Separate and Unequal: The Nation’s Story

In the 21st century we are witnessing the unintended consequences of national and local history traditionally presented over centuries from limited points of view. Many of the heroes and sheroes are almost mythological or reflect only partial facts; others, because they do not conform to the accepted standard, have been maligned or eliminated completely from the narrative. With the establishment of ethnic studies in our institutions of higher learning, a new cadre of scholars, qualified as researchers and writers, have uncovered information that they consider critical to the dialog. They are in the process of debunking the fiction and incorporating a more accurate and, in fact, more interesting narrative. These scholars, researchers, and journalists are truly history’s detectives, committed to uncovering, analyzing, and incorporating the full story. Motivated to employ translations of primary sources, to consider the validity of oral history, and to weigh other’s interpretations that may not fit the prescribed approach, these historians are challenging the norm.

Previously, because the common practice of separating and evaluating a group’s worth and inclusion was based on its designated social status, the perception was that all or most people of color were inferiors, obstacles, or incidentals in this nation’s history. There are numerous examples of this approach across this country. The exhibit Slavery at Jefferson’s Monticello: How the Word is Passed Down (February 1 – July 7, 2013) at the Atlanta History Center is a prime example. In this installation, Thomas Jefferson, is in the shadow. He is fleshed out only in reference to his relationship to the people he enslaved and their descendants. After viewing this presentation, we know him more completely, not exclusively as the third US president or the primary writer of the Declaration of Independence, but as a man who also intentionally supported the enslavement and oppression of human beings for his personal and financial benefit.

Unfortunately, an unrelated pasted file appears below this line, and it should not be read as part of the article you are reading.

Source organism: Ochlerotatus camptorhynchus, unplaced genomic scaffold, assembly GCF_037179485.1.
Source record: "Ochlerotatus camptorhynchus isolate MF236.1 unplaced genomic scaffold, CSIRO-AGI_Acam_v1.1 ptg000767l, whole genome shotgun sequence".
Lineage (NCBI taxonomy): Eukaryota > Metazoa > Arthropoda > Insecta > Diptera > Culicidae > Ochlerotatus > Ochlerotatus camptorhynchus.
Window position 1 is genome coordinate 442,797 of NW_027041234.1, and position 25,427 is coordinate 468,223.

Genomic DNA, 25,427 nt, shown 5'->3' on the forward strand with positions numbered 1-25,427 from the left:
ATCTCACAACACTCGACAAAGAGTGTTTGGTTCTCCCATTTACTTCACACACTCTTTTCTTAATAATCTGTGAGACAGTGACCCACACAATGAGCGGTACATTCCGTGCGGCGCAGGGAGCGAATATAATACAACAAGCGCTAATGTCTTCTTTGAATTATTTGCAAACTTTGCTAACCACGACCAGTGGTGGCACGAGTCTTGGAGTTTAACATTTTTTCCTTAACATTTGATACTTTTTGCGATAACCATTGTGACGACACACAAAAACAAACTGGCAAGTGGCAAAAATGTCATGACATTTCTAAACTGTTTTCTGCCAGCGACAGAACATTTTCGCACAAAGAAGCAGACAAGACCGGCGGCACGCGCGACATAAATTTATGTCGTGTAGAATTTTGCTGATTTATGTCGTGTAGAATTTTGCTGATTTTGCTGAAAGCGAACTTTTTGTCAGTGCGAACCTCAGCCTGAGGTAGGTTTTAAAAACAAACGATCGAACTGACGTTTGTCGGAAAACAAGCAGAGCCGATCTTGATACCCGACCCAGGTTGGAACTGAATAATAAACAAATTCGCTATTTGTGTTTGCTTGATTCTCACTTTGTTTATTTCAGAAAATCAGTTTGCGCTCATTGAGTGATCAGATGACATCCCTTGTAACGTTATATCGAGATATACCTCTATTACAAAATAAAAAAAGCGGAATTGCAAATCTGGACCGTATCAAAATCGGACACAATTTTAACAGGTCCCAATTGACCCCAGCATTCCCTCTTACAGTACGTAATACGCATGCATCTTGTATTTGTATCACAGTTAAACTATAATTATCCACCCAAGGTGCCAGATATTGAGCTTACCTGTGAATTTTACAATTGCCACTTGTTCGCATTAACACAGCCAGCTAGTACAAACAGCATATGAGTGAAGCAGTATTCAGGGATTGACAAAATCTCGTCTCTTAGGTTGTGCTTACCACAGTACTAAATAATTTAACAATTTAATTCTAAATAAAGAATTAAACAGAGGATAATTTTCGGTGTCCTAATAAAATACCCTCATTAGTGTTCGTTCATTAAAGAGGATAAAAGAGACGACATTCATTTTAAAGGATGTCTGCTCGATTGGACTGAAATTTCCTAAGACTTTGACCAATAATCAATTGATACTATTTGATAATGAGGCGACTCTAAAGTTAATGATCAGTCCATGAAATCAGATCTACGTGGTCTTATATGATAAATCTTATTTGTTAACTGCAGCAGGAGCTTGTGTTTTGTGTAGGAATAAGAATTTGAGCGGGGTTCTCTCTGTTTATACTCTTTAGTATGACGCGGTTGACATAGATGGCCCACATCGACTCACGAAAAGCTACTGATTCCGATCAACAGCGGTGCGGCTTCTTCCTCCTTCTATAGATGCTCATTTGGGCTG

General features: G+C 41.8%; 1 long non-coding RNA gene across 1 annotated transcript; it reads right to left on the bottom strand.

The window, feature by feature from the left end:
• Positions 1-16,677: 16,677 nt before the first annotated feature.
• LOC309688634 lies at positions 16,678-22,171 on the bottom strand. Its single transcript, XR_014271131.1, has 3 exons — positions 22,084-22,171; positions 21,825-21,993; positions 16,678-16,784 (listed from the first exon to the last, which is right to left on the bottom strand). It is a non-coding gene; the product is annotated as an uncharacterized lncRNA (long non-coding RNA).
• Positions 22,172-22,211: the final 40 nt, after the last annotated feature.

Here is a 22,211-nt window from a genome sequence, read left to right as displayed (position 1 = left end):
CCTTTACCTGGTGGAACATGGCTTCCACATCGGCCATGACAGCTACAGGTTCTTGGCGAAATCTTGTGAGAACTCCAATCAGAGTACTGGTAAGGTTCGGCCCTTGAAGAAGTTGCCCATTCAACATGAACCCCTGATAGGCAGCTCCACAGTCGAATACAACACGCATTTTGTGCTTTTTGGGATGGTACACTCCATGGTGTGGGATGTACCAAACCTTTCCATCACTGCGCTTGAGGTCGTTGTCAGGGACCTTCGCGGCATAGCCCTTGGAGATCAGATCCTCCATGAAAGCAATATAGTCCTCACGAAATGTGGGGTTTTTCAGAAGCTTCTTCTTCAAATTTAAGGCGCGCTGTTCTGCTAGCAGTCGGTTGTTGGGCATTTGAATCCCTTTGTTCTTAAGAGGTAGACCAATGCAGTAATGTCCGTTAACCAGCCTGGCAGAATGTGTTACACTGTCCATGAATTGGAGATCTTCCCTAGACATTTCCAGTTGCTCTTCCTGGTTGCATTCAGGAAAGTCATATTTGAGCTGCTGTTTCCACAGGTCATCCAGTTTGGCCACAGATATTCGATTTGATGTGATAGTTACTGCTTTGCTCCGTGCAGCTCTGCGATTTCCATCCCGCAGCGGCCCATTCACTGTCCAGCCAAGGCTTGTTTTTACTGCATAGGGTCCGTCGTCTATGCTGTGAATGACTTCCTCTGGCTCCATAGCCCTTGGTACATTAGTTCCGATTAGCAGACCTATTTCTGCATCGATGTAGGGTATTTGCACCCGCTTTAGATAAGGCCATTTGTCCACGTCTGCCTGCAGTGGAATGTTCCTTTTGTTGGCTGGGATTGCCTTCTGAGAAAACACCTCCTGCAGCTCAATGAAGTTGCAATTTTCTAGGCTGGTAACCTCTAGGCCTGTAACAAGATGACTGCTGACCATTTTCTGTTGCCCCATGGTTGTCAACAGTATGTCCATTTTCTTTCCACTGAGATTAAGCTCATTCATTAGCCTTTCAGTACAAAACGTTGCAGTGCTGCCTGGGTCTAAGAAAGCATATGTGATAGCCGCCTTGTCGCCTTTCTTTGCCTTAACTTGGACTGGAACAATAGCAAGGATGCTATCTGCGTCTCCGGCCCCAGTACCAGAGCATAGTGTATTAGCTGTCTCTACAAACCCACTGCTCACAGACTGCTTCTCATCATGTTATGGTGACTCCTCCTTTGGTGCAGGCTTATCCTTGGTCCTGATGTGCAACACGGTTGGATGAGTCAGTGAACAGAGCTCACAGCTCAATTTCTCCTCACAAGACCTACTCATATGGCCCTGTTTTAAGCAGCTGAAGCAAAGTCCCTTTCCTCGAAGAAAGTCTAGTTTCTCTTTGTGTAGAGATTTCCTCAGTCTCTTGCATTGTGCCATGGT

In another example, a scholar in Rhode Island is focusing her study on the enslaved families of US presidents. In his newly published work, Finding Florida, T.D. Allman presents a detailed and well written history of Florida. Step by step, he applies his journalistic skills and fascination with the past to describe a state that seems almost committed to ignoring facts in order to create a history that is not even close to reality. Our beacon for this approach to presenting a full accounting of the past is Howard Zinn in A People’s History of the United States.

In order to tell an authoritative history of this nation, one group’s version of the story cannot predominate. There will always be varying perspectives. Let us encourage the lifting of the veil and shining the light on our past.

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